NABOB Proposes Industry Response to Third Circuit Decision

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On Sept. 23, the Third Circuit Court of Appeals vacated and remanded a FCC 2017 Report and Order that had relaxed some of its broadcast ownership rules, in particular those regarding cross-ownership restrictions.


National Association of Black Owned Broadcasters President Jim Winston has something to say about that.

“The Court expressed great frustration with the Commission for not having developed an adequate record to support its conclusion that a small business definition for ‘eligible entities’ was appropriate,” he says. “This is the fourth time that the Court sent the Commission back to the drawing board because of its failure to develop an adequate record on the impact of its rule changes on ownership by minorities and women. I believe that it is time for the Commission to change course, and I believe it is an excellent opportunity for the industry to help the Commission.”

Winston added that if the industry were to make a concerted effort to get tax certificate legislation adopted by Congress, it can develop a record that could change the result in two ways the next time the Commission is in front of the Court defending its ownership rules.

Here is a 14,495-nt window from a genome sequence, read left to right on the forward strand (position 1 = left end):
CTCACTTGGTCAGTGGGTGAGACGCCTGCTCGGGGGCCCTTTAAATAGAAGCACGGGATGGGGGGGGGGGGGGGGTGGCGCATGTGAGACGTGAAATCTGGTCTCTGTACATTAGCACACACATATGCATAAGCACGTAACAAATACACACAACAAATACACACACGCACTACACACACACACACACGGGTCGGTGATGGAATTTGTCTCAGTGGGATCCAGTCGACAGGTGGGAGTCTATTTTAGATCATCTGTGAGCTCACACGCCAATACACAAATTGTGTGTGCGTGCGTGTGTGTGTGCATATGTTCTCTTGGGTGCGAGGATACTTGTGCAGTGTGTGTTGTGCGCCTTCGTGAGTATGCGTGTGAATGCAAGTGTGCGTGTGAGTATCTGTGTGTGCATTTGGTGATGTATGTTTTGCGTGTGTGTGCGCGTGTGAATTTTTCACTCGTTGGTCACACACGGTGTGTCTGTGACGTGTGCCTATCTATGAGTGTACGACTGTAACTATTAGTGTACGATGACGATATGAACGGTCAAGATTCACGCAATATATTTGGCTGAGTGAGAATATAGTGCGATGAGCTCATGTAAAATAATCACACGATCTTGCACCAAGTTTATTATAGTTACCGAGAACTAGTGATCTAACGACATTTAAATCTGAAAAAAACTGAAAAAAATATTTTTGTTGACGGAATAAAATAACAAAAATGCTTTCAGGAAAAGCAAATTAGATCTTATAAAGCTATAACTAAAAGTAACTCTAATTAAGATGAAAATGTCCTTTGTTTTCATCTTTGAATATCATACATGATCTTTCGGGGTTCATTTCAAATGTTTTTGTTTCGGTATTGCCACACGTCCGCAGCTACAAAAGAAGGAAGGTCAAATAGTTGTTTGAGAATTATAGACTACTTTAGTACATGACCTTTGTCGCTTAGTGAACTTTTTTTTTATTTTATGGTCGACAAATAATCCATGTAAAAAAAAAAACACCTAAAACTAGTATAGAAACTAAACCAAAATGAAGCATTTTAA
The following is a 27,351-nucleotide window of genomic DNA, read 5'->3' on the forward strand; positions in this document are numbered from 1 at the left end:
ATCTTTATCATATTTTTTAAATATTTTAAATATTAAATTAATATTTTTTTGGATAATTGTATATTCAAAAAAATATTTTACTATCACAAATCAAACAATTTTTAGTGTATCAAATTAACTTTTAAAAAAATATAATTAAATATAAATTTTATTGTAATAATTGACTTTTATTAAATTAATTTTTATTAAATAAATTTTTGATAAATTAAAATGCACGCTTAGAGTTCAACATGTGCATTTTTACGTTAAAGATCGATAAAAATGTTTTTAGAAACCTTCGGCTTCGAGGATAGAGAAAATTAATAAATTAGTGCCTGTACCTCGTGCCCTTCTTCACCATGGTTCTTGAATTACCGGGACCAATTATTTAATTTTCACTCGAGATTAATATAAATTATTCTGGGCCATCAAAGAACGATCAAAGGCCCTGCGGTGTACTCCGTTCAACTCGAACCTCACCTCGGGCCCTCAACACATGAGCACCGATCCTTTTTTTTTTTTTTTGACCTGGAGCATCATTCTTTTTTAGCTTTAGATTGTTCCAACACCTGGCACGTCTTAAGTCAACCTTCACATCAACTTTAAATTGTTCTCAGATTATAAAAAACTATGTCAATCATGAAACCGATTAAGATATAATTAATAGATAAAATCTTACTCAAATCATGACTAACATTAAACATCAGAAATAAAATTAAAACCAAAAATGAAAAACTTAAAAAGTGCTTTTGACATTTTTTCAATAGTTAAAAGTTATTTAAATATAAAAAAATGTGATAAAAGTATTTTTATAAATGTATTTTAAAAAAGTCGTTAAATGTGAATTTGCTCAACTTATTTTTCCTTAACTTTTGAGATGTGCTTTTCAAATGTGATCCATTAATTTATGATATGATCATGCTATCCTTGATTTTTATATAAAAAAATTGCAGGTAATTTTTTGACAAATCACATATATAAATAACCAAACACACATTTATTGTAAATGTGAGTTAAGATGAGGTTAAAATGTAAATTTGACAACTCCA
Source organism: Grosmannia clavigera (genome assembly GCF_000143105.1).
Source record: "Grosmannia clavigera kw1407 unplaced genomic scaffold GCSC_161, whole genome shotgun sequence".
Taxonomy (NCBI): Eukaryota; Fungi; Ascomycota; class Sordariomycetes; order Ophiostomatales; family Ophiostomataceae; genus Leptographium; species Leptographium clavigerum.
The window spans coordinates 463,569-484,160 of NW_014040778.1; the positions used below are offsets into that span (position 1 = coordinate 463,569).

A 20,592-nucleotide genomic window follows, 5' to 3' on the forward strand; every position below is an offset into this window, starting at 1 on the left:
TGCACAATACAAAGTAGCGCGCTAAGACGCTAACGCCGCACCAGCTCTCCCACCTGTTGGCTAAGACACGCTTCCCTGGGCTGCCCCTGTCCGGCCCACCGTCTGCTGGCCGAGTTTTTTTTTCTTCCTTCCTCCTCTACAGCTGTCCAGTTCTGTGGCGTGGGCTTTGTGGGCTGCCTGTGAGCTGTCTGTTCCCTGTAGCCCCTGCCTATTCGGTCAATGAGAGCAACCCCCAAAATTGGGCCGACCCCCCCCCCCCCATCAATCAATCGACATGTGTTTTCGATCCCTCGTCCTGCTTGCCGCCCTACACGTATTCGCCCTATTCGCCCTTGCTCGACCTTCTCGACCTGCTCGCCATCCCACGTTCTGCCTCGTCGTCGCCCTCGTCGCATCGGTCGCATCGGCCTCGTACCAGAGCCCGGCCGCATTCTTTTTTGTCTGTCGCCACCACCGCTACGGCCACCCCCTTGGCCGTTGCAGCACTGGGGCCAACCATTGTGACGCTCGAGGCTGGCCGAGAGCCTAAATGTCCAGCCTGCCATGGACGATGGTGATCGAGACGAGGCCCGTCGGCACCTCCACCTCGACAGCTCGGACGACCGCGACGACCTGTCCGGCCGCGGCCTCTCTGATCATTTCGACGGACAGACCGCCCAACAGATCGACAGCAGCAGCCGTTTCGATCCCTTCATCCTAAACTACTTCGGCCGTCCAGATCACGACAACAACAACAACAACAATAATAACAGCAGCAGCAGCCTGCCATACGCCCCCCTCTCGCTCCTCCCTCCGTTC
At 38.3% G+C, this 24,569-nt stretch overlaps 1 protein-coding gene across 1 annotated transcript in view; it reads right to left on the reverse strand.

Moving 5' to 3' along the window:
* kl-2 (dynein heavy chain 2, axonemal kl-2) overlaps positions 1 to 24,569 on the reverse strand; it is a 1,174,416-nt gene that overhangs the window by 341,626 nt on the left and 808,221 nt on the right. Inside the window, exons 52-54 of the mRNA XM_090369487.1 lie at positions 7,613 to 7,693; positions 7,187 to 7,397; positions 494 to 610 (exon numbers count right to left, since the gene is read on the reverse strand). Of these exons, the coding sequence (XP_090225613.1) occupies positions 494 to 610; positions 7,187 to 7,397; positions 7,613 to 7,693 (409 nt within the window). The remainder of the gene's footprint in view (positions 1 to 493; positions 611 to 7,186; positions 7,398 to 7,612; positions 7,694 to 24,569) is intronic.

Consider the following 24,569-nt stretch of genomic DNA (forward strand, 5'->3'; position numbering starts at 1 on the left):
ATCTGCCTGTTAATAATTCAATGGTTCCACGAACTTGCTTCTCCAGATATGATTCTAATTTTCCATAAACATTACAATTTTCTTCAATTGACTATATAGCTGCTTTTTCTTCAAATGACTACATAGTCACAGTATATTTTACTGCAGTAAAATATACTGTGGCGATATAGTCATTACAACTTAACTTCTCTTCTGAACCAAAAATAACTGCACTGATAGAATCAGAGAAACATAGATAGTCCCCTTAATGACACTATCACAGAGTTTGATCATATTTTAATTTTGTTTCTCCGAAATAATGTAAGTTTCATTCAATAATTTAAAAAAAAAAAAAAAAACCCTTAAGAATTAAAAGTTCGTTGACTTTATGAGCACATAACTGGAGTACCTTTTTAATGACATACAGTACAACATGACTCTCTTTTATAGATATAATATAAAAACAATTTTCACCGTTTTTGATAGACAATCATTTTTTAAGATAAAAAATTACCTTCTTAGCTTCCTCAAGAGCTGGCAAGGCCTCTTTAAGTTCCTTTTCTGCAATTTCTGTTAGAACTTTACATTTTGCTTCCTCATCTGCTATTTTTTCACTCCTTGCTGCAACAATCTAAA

First, he said, “in the process of getting Congress to adopt tax certificate legislation, the industry could develop a record to support a definition of eligible entities that would enable the Commission to use a race and gender conscious definition for eligible entities. Second, because the Commission has the 1978 to 1995 history of the tax certificate to rely on, the Commission could demonstrate to the Court that its implementation of a tax certificate program would have a high probability of promoting ownership of broadcast facilities by minorities and women.”

He concluded by noting that, “several years ago, the industry came together and attempted to get tax certificate legislation passed, but fell short because the Congressional Budget Office grossly overestimated the potential impact on federal tax revenues. I believe we can correct that error and get legislation passed this time.”